la chacarita, Asuncion, Paraguay

la chacarita, Asuncion, Paraguay

In 2006, I traveled to Paraguay to do linguistic research for an Undergraduate Honors Thesis for the University of Kansas.  I expected to see many shocking and exotic things in my travels which I was excited for, but what I actually experienced was quite beyond what I had imagined.  My biggest surprise came when I was more or less left to fend for myself in a foreign land with limited ability to communicate.  I really was well taken care of, but the whole situation was so abrasive to my then current state of comfort that I felt more than vulnerable…helpless.  The whole experience was an unexpected blessing because my discovered state of depravity in the situation allowed me to not only see what I before could not, but also to be deeply moved in compassion for the reality being lived out by the many street dwellers and parentless children roaming Paraguay.    This reality struck profoundly in my heart, transformed my spirituality, my personality, and my carreer goals in life.

I have since been processing the physical problems of poverty and how to solve some of those issues in a practical and simple manner, keeping in mind ‘teaching a man to fish, instead of giving a man a fish’.  This includes at the forefront shelter and food.  In researching housing with the criteria of 1) build-able by the average person 2) using available and inexpensive resources and 3) providing an efficient and acceptable living standard, I stumbled upon straw bale construction, which excellently satisfies all my criteria.  After reading up, I was sold on this method.  I don’t believe it is the only one, but it definitely works for me!  So, in procession, I decided to test how do-able this building method is and gain some real experience myself in the meantime!  I was successful in this straw bale shed project of actually building myself (with many volunteering hands to help me) a rather inexpensive, good quality space in a short amount of time (approx. 3 months…and could have been shorter if I had worked full time on the project).  My hope is to use sustainable construction methods, likely straw bale, in my future endeavors in whichever impoverished country I intend to find myself in in the future!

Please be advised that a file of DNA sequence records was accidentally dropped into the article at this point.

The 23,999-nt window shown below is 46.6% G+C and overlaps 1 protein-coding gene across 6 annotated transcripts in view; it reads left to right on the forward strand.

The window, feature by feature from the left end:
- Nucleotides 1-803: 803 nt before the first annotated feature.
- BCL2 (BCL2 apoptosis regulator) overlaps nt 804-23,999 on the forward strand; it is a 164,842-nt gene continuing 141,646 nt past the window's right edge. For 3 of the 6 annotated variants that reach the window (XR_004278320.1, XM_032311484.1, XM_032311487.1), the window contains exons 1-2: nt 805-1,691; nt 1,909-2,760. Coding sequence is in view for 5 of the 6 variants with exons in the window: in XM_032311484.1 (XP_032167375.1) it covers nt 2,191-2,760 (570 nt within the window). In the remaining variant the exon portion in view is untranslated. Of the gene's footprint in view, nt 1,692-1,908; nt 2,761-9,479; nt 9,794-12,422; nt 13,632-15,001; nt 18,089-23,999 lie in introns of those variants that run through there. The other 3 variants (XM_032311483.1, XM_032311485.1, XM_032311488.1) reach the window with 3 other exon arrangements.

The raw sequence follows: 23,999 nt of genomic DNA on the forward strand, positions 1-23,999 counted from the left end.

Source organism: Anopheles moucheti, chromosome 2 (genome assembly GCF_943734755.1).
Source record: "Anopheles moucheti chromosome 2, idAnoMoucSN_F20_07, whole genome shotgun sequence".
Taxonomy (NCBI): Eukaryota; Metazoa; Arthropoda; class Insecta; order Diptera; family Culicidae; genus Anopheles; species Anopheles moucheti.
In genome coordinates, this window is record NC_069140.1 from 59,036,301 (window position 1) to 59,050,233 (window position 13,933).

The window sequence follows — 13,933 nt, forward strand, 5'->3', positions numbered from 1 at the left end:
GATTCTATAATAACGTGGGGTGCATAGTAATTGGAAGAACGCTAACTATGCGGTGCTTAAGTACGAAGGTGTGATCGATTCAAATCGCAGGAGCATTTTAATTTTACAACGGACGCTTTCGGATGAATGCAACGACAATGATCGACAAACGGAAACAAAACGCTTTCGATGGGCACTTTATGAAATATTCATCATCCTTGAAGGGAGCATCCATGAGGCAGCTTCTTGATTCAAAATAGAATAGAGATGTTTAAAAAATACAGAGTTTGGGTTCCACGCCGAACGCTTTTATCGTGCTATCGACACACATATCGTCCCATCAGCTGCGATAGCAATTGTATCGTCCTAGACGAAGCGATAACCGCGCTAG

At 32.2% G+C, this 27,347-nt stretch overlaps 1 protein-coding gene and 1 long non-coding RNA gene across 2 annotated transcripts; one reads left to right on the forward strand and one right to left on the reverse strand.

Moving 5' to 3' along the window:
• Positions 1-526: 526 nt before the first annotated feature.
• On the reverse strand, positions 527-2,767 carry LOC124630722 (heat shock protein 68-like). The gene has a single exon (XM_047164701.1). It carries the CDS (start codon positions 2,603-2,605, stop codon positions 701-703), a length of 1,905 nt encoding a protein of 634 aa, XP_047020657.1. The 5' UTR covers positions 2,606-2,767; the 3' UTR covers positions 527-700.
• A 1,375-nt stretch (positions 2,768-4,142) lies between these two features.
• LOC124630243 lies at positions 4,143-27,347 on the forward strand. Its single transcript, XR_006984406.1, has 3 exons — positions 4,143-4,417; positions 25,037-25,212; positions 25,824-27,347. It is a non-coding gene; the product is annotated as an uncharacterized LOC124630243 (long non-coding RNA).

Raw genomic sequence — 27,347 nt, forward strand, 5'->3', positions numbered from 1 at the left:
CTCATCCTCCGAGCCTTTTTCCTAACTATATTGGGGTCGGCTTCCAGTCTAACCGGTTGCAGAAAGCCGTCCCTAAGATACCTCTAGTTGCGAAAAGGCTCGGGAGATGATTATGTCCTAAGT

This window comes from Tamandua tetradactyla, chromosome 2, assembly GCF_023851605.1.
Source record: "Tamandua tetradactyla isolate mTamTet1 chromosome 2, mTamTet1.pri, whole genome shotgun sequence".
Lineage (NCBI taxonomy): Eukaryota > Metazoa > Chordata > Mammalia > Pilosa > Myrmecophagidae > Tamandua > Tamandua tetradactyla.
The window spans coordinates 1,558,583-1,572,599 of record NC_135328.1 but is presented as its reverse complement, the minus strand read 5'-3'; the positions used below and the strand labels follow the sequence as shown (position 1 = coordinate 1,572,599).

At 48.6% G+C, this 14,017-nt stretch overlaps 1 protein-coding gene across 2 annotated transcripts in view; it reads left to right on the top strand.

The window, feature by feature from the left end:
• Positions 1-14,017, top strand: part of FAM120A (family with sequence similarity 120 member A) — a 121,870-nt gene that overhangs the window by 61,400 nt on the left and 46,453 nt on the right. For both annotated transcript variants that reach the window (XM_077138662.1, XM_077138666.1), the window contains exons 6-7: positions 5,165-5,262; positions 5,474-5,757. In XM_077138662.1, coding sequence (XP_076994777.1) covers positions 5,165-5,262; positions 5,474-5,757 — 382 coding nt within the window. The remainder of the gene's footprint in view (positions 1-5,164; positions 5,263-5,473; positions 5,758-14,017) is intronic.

Below is a picture of the slums of Haiti.  I learned about Haiti for the first time my freshman year in college.  Before this point I not only had never heard of Haiti, but had no idea there was any country remotely near the USA as impoverished as Haiti is.  After the class about Haiti I felt utterly hopeless for them.  All I could think is that the only thing that could even begin to give restorative hope to Haiti is Jesus.  Maybe I will be bring Jesus to them someday.

Citi Soleil, Haiti

Citi Soleil, Haiti

the bronx, New York City, New York

the bronx, New York City, New York

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